For future reference, I have written up a constructive and reasonably self-contained, if somewhat dense, proof (one page). The basic idea is to first verify that idempotent matrices over local rings are equivalent to diagonal matrices with entries $1$ and $0$, thus showing that finitely generated projective modules over local rings are free.

  • $\begingroup$ Well, I think there are simpler proofs for finitely generated projective modules over local rings are free. Never mind, +1. $\endgroup$ – user26857 May 8 '15 at 16:40
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    $\begingroup$ @user26857: I would be interested to hear them! Are they constructive in the technical sense that they avoid the use of the law of excluded middle? I only know of my write-up and the one in Mulvey's gem Intuitionistic algebra and representations of rings. $\endgroup$ – Ingo Blechschmidt May 8 '15 at 16:54
  • $\begingroup$ math.stackexchange.com/questions/147754/… $\endgroup$ – user26857 May 8 '15 at 17:15
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    $\begingroup$ @user26857: Thanks! The problem is that a proof beginning with "Consider a minimal system of generators" is not constructive, since constructively one cannot show that any inhabited subset of the natural numbers contains a minimal element. In some cases though, the problem can be avoided by a clever rewording; I didn't try that in this case hard enough yet. $\endgroup$ – Ingo Blechschmidt May 8 '15 at 18:03

This answer shows that if its stalk $M_\mathfrak{p}$ at $\mathfrak{p}$ is free, then there is an open neighbourhood $\mathfrak{p}\in D(f)$ on which its value $M_f$ is also free.

Proof: Reduce to the case that the natural map $M\to M_\mathfrak{p}$ is an injection by localising some $f_0\in A$. Now use the basis of $M_\mathfrak{p}$ to give a surjection $\alpha:A^n\to M$ whose localisation at $\mathfrak{p}$ is the isomorphism $A^n_\mathfrak{p}\to M_\mathfrak{p}$. Thus $\ker \alpha_\mathfrak{p}=0$, so $\ker \alpha_f=0$ for some $f\in A$. Thus $M_f\simeq A^n_f$ is free, completing the proof.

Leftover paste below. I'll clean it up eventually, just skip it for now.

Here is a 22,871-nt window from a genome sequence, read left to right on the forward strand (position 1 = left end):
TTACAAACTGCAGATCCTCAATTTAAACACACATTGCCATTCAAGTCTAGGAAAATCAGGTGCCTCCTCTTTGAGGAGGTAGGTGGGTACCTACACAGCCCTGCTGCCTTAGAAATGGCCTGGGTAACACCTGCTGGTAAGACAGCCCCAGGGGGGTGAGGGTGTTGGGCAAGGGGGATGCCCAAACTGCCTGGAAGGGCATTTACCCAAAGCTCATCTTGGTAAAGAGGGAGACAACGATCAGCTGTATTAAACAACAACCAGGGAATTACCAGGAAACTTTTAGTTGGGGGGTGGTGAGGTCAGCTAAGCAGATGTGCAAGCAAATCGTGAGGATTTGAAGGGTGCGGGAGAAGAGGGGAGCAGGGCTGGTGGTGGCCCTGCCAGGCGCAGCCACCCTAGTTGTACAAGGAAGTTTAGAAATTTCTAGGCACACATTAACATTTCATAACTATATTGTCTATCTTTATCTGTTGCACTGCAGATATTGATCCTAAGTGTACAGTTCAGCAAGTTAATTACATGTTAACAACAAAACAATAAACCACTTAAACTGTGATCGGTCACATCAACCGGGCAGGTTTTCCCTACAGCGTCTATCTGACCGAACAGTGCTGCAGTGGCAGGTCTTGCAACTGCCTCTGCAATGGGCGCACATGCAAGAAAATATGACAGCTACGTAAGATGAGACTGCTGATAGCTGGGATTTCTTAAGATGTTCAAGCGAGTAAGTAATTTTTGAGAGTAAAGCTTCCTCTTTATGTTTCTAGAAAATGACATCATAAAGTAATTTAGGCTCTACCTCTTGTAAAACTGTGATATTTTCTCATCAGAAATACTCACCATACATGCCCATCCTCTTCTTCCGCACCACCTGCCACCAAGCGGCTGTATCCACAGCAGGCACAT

Thus the quasicompact space $\text{Spec}A$ admits a finite cover by $D(f_i)$'s, on each of which $M_{f_i}$ is free. $\text{Spec}A=\cup D(f_i)$ means precisely that $(f_1,...,f_n)=A$.


I have a somehow naïve idea, that $M_{p}=\mbox{colim}_{f\notin p}M_{f}$. Now choose a basis $x_{i}$ for $M_{p}$ and we may assume $x_{i}\in M$, then they are linear independent over $A$. Then we "consider the distance of $M_{f}$ from being free as $f$ goes to infinity", which is the exact sequence

$$0\rightarrow \bigoplus A_{f}x_{i} \rightarrow M_{f} \rightarrow M_{f}/\bigoplus A_{f}x_{i}\rightarrow 0$$

Taking colimit with $f$ and note that localization and taking colimit are exact,

$$\mbox{colim} M_{f}/\bigoplus A_{f}x_{i}=M_{p}/\bigoplus A_{p}x_{i}=0$$

Hence there exist some $f$, such that $M_{f}/\bigoplus A_{f}x_{i}=0$, provided $M$ is finitely generated. Now for every $p$ there is a distinguished open neighborhood, hence the ideal generated by these $f$'s must be trivial.